The Obama administration got a lot of attention earlier this year when it raised fuel efficiency rules to an average 35 miles per gallon across the nation’s fleet of automobiles that will be produced between 2012 and 2016. Now the Environmental Protection Agency (EPA) and the National Highway Traffic Safety Administration (NHTSA), a division of the U.S. Department of Transportation (US DOT), have laid out an ambitious road map [pdf] to push tougher greenhouse gas emission and fuel economy standards for passenger cars and trucks built from 2017 through 2025, standards that hypothetically could push the national fleet average up as high as 62 mpg.
“We must, and we will, keep the momentum going to make sure that all motor vehicles sold in America are realizing the best fuel economy and greenhouse gas reductions possible,” said U.S. Transportation Secretary Ray LaHood. “Continuing the national program would help create a more secure energy future by reducing the nation’s dependence on oil, which has been a national objective since the first oil price shocks in the 1970s.”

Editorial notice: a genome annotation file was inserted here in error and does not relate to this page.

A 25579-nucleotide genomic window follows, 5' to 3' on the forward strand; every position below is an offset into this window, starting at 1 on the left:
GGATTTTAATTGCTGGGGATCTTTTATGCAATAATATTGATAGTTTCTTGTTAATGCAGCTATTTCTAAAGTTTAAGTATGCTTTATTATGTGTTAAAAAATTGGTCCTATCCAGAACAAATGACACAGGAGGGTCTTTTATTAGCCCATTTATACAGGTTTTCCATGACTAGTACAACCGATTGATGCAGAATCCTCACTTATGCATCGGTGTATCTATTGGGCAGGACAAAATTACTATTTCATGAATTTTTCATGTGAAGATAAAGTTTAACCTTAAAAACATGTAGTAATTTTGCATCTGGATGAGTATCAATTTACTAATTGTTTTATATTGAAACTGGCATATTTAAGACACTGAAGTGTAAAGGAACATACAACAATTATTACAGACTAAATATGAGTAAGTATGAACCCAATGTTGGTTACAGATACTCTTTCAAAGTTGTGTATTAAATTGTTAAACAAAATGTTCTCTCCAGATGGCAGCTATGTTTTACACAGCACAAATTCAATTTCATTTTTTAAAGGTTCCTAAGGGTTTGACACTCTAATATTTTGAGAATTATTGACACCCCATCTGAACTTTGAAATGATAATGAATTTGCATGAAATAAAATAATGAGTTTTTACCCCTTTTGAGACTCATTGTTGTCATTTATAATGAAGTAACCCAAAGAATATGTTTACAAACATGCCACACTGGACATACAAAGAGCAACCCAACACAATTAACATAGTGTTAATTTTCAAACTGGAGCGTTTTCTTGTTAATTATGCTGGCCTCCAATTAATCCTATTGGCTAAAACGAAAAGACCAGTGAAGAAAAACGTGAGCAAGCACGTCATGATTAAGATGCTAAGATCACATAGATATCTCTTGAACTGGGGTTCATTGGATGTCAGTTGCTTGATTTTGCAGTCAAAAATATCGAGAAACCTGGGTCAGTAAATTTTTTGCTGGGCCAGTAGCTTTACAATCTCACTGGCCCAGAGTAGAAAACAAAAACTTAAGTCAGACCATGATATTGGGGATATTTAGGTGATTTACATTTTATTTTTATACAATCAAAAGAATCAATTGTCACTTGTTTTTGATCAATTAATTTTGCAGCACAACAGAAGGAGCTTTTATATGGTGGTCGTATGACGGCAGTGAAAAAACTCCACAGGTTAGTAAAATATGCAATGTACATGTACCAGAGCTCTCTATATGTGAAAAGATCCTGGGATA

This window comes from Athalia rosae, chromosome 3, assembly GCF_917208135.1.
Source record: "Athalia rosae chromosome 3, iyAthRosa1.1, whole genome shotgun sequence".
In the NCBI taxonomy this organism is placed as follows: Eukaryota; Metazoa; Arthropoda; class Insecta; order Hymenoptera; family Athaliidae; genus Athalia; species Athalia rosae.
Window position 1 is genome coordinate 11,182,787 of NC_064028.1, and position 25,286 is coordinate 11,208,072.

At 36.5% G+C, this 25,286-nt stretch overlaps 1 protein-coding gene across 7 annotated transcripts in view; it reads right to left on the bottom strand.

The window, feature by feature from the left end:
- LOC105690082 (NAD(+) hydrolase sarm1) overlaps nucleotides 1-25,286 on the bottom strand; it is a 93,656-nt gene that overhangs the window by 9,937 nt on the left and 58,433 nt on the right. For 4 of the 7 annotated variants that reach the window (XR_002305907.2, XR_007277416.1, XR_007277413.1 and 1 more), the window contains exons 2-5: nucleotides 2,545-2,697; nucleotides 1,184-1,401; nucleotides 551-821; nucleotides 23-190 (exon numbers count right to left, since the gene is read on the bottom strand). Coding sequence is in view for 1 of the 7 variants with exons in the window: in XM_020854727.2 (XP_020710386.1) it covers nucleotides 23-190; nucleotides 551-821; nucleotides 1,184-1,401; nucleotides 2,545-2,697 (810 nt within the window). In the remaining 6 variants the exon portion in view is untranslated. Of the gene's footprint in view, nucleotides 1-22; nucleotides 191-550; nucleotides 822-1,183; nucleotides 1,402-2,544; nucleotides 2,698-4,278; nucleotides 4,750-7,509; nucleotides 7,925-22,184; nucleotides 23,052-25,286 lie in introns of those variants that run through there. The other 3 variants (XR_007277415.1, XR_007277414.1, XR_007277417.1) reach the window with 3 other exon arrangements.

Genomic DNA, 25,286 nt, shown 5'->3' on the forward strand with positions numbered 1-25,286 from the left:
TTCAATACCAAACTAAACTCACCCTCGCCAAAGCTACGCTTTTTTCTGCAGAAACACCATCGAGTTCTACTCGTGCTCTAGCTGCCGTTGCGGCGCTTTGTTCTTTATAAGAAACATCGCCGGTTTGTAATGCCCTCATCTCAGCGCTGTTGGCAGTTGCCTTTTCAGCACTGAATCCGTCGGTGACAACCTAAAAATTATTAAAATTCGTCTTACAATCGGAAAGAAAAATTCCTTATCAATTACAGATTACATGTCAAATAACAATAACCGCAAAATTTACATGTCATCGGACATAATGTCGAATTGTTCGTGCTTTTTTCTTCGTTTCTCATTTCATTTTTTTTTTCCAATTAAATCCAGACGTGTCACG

Today’s report provides an initial assessment for a potential national program for the 2025 model year horizon and outlines next steps for additional work the agencies will undertake to meet the yet-to-be established GHG reduction goals. Depending on the scenario eventually chosen, the industry will have to reduce CO2 production across the national car and truck fleet from a minimum 3 percent (or the equivalent of 47 mpg) up to 6 percent (or the equivalent of 62 mpg).
The report outlines the costs and benefits of several approaches for reaching the targets (technology pathways A, B, C, or D), from focusing on reducing vehicle size and advanced gasoline, to relying on gas-electric hybrids and full electric vehicles (EVs). Rule makers assert that even the 6 percent target is achievable with existing technology, though the higher benchmark would require more hybrids and EVs within a manufacturer’s fleet. Read more…